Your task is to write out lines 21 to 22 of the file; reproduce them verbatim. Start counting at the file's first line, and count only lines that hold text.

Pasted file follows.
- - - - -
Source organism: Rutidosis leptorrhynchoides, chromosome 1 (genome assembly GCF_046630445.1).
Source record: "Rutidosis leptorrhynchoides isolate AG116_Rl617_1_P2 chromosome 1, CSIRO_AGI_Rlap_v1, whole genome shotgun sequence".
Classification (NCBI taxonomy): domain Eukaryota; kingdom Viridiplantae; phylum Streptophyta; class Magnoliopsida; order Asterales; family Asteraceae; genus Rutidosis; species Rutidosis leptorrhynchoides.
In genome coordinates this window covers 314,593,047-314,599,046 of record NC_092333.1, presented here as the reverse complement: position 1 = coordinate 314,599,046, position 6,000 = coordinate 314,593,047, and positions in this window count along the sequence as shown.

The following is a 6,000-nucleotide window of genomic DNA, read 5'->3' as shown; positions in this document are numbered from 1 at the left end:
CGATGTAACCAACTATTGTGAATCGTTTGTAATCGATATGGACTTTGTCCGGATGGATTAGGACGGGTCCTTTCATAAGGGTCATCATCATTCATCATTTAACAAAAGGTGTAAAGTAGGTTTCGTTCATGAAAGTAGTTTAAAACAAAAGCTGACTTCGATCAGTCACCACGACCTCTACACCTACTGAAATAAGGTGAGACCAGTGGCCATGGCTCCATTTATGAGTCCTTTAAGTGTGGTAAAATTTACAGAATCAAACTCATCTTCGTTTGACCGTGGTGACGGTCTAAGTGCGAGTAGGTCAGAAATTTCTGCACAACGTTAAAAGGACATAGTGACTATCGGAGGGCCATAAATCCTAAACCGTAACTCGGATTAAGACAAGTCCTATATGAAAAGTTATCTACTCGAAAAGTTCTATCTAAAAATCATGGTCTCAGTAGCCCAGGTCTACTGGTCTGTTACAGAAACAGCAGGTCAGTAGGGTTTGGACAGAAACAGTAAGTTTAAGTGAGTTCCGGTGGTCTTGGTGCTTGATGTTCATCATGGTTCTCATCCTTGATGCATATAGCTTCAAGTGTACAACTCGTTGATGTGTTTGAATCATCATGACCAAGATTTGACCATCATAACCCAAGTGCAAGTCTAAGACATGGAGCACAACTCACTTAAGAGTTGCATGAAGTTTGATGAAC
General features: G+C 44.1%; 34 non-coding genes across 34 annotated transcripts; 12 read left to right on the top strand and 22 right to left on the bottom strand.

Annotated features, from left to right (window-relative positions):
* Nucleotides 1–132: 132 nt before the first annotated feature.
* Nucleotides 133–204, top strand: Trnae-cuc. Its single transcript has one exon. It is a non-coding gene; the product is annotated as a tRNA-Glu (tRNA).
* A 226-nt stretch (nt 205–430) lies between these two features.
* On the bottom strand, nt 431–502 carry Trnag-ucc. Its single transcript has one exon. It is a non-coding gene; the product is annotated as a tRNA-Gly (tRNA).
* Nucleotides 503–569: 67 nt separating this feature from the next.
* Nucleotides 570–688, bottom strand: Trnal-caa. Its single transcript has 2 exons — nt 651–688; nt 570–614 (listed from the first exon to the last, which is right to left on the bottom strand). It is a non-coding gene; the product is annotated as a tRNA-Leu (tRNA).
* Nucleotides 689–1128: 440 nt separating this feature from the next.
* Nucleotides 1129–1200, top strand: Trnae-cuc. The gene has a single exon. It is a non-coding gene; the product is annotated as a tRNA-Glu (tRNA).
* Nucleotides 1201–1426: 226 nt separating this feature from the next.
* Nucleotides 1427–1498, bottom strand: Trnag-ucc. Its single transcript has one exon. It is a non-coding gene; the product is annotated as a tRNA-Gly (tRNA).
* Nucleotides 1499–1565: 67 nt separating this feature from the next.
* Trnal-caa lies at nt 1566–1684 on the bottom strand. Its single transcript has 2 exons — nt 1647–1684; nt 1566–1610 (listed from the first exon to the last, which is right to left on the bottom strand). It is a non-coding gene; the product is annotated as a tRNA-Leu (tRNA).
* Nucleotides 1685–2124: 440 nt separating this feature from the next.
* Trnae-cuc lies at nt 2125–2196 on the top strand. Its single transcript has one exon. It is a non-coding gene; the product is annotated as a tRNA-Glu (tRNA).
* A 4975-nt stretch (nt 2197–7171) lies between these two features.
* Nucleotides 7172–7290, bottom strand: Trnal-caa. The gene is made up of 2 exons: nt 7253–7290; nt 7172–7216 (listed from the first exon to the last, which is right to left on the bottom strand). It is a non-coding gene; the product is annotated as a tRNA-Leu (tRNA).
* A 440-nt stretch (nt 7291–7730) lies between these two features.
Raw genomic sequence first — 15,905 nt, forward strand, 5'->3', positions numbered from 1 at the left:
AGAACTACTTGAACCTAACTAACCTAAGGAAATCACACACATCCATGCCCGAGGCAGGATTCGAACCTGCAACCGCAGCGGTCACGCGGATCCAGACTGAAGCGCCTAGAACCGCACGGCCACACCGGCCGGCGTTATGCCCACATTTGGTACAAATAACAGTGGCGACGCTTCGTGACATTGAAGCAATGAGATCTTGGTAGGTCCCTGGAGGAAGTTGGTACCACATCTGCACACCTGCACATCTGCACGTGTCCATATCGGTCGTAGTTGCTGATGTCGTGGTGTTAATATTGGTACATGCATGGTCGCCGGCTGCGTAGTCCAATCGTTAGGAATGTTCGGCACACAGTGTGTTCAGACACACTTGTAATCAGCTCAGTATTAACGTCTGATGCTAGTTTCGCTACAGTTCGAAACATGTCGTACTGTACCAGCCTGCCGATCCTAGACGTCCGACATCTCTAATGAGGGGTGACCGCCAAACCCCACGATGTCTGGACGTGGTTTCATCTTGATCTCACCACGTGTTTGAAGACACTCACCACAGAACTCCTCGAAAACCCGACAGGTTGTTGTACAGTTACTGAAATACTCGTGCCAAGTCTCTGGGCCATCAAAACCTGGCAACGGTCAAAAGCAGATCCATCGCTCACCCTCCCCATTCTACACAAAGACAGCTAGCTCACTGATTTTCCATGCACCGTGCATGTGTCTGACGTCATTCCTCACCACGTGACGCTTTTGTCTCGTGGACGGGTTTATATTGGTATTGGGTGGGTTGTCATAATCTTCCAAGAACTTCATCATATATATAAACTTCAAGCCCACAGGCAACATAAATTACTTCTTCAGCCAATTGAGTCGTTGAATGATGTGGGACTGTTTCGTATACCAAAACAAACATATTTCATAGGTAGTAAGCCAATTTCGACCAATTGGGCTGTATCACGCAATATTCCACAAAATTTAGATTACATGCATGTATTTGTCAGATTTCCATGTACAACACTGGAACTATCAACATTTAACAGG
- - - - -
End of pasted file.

* Nucleotides 1685–2124: 440 nt separating this feature from the next.
* Trnae-cuc lies at nt 2125–2196 on the top strand. Its single transcript has one exon. It is a non-coding gene; the product is annotated as a tRNA-Glu (tRNA).